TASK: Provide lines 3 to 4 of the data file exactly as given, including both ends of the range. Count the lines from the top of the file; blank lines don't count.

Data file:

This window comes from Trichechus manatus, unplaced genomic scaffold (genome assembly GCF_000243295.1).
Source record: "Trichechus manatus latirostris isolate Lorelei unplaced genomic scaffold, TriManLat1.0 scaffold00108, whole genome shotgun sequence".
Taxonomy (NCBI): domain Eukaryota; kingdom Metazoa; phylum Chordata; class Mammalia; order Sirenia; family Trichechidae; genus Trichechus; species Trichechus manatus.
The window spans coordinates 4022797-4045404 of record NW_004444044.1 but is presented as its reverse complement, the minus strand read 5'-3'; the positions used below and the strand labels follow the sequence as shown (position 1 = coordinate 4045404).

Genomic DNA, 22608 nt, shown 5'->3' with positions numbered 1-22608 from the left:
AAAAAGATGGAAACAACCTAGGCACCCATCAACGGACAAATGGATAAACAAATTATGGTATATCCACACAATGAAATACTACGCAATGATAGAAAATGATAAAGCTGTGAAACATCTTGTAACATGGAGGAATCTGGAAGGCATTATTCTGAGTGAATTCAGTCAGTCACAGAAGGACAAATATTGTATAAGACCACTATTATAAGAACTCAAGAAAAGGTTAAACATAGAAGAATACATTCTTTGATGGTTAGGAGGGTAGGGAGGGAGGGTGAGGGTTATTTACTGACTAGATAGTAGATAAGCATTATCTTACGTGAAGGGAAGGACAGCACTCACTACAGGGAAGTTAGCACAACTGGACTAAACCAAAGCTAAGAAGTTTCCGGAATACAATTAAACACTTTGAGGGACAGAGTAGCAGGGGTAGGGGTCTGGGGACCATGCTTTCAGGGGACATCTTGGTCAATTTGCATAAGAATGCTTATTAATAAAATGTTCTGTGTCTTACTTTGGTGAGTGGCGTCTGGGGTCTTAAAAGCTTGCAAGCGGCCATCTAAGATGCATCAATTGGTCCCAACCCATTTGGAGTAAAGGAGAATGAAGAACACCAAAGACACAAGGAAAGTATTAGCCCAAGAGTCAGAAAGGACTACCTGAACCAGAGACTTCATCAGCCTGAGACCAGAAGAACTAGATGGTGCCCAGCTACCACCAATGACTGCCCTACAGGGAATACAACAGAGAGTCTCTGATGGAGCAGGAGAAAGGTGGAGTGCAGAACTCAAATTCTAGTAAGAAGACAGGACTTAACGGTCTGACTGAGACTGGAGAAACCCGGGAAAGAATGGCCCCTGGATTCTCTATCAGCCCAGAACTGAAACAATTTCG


Taxonomy (NCBI): domain Eukaryota; kingdom Metazoa; phylum Chordata; class Mammalia; order Sirenia; family Trichechidae; genus Trichechus; species Trichechus manatus.
The window spans coordinates 4022797-4045404 of record NW_004444044.1 but is presented as its reverse complement, the minus strand read 5'-3'; the positions used below and the strand labels follow the sequence as shown (position 1 = coordinate 4045404).